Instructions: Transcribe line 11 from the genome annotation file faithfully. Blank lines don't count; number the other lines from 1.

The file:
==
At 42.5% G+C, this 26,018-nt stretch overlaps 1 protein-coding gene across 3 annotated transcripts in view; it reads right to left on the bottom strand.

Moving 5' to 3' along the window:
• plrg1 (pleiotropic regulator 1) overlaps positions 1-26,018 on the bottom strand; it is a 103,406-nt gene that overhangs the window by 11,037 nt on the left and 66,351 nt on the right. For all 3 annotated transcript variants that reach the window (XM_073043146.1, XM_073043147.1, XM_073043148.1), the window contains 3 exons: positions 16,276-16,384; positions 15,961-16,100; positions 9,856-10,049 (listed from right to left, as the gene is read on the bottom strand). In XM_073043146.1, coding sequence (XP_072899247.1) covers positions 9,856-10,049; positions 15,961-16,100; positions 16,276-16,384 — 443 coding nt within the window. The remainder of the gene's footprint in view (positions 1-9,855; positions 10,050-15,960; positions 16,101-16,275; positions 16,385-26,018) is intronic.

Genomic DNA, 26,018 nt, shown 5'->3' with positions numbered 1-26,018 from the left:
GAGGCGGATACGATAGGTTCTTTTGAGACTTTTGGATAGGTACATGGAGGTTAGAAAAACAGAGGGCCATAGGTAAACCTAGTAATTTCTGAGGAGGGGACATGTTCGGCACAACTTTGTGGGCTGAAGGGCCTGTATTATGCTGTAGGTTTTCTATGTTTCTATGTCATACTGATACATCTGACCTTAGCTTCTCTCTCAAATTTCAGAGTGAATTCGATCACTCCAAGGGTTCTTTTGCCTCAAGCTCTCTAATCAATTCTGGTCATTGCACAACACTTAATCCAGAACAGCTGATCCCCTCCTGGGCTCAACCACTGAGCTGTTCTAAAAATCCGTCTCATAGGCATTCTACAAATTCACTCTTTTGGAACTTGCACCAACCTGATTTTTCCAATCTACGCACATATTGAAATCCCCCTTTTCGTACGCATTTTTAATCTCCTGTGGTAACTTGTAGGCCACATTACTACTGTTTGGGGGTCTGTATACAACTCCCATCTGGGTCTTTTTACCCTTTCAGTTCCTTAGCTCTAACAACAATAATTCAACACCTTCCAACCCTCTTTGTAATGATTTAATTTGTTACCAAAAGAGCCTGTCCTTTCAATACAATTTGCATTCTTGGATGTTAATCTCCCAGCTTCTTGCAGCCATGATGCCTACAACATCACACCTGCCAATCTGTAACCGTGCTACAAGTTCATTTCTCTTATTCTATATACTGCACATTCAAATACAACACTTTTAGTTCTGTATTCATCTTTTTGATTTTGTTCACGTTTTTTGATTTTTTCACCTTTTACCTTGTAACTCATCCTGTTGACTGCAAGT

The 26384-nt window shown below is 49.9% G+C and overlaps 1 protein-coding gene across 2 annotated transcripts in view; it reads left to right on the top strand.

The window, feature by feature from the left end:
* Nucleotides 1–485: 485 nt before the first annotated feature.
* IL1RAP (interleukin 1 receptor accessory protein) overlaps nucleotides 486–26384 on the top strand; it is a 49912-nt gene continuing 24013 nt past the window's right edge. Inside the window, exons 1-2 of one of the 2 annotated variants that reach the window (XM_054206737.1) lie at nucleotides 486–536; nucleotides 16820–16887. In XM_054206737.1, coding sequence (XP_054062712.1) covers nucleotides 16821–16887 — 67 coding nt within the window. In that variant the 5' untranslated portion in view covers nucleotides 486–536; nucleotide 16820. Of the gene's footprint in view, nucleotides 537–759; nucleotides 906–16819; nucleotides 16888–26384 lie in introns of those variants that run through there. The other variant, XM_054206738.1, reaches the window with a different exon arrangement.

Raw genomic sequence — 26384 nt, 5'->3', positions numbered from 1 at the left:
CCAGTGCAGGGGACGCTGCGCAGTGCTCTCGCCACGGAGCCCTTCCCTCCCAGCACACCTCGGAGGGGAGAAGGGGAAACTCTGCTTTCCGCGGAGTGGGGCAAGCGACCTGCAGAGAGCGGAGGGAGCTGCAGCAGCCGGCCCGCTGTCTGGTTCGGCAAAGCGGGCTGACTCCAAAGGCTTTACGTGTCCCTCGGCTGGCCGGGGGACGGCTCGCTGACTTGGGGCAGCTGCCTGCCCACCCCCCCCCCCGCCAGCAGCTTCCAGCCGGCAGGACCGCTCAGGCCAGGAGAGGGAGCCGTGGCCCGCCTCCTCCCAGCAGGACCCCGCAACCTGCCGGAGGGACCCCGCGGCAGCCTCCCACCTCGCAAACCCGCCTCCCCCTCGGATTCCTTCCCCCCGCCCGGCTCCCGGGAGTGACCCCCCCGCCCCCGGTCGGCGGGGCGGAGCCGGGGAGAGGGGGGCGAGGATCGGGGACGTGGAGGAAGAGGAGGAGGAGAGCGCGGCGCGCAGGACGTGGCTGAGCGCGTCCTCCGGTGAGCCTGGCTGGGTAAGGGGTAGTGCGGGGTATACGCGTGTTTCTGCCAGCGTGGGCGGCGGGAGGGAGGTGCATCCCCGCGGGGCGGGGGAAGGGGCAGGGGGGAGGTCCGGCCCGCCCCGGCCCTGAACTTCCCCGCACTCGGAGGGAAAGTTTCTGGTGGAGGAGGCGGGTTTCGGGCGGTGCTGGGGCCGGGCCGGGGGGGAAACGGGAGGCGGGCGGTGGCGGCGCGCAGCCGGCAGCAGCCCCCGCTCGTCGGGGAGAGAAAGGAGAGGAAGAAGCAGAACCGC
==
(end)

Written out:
CCAGTGCAGGGGACGCTGCGCAGTGCTCTCGCCACGGAGCCCTTCCCTCCCAGCACACCTCGGAGGGGAGAAGGGGAAACTCTGCTTTCCGCGGAGTGGGGCAAGCGACCTGCAGAGAGCGGAGGGAGCTGCAGCAGCCGGCCCGCTGTCTGGTTCGGCAAAGCGGGCTGACTCCAAAGGCTTTACGTGTCCCTCGGCTGGCCGGGGGACGGCTCGCTGACTTGGGGCAGCTGCCTGCCCACCCCCCCCCCCGCCAGCAGCTTCCAGCCGGCAGGACCGCTCAGGCCAGGAGAGGGAGCCGTGGCCCGCCTCCTCCCAGCAGGACCCCGCAACCTGCCGGAGGGACCCCGCGGCAGCCTCCCACCTCGCAAACCCGCCTCCCCCTCGGATTCCTTCCCCCCGCCCGGCTCCCGGGAGTGACCCCCCCGCCCCCGGTCGGCGGGGCGGAGCCGGGGAGAGGGGGGCGAGGATCGGGGACGTGGAGGAAGAGGAGGAGGAGAGCGCGGCGCGCAGGACGTGGCTGAGCGCGTCCTCCGGTGAGCCTGGCTGGGTAAGGGGTAGTGCGGGGTATACGCGTGTTTCTGCCAGCGTGGGCGGCGGGAGGGAGGTGCATCCCCGCGGGGCGGGGGAAGGGGCAGGGGGGAGGTCCGGCCCGCCCCGGCCCTGAACTTCCCCGCACTCGGAGGGAAAGTTTCTGGTGGAGGAGGCGGGTTTCGGGCGGTGCTGGGGCCGGGCCGGGGGGGAAACGGGAGGCGGGCGGTGGCGGCGCGCAGCCGGCAGCAGCCCCCGCTCGTCGGGGAGAGAAAGGAGAGGAAGAAGCAGAACCGC